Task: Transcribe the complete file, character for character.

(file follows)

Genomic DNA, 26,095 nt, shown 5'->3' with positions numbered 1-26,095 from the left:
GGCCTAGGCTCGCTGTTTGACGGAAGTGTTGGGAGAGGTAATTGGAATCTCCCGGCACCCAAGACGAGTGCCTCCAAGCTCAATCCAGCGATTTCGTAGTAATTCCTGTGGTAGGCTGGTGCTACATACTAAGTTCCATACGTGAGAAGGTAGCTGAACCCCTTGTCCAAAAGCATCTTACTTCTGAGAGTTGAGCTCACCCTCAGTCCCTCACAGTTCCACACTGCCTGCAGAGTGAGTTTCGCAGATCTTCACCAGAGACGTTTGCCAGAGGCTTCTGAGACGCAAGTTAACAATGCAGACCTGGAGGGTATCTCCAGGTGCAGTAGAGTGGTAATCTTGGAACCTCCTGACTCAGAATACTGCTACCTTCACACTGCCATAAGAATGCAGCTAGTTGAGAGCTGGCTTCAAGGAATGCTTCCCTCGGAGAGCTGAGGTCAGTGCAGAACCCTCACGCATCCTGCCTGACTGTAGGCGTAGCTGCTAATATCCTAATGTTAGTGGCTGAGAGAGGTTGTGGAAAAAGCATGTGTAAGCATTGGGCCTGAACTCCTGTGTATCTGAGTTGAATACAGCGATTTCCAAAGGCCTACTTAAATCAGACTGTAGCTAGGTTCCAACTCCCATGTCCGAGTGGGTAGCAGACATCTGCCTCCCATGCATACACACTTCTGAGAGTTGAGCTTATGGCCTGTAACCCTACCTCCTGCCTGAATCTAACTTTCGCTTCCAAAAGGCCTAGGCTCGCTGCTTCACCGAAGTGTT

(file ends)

Genomic DNA, 26,095 nt, shown 5'->3' with positions numbered 1-26,095 from the left:
GGCCTAGGCTCGCTGTTTGACGGAAGTGTTGGGAGAGGTAATTGGAATCTCCCGGCACCCAAGACGAGTGCCTCCAAGCTCAATCCAGCGATTTCGTAGTAATTCCTGTGGTAGGCTGGTGCTACATACTAAGTTCCATACGTGAGAAGGTAGCTGAACCCCTTGTCCAAAAGCATCTTACTTCTGAGAGTTGAGCTCACCCTCAGTCCCTCACAGTTCCACACTGCCTGCAGAGTGAGTTTCGCAGATCTTCACCAGAGACGTTTGCCAGAGGCTTCTGAGACGCAAGTTAACAATGCAGACCTGGAGGGTATCTCCAGGTGCAGTAGAGTGGTAATCTTGGAACCTCCTGACTCAGAATACTGCTACCTTCACACTGCCATAAGAATGCAGCTAGTTGAGAGCTGGCTTCAAGGAATGCTTCCCTCGGAGAGCTGAGGTCAGTGCAGAACCCTCACGCATCCTGCCTGACTGTAGGCGTAGCTGCTAATATCCTAATGTTAGTGGCTGAGAGAGGTTGTGGAAAAAGCATGTGTAAGCATTGGGCCTGAACTCCTGTGTATCTGAGTTGAATACAGCGATTTCCAAAGGCCTACTTAAATCAGACTGTAGCTAGGTTCCAACTCCCATGTCCGAGTGGGTAGCAGACATCTGCCTCCCATGCATACACACTTCTGAGAGTTGAGCTTATGGCCTGTAACCCTACCTCCTGCCTGAATCTAACTTTCGCTTCCAAAAGGCCTAGGCTCGCTGCTTCACCGAAGTGTT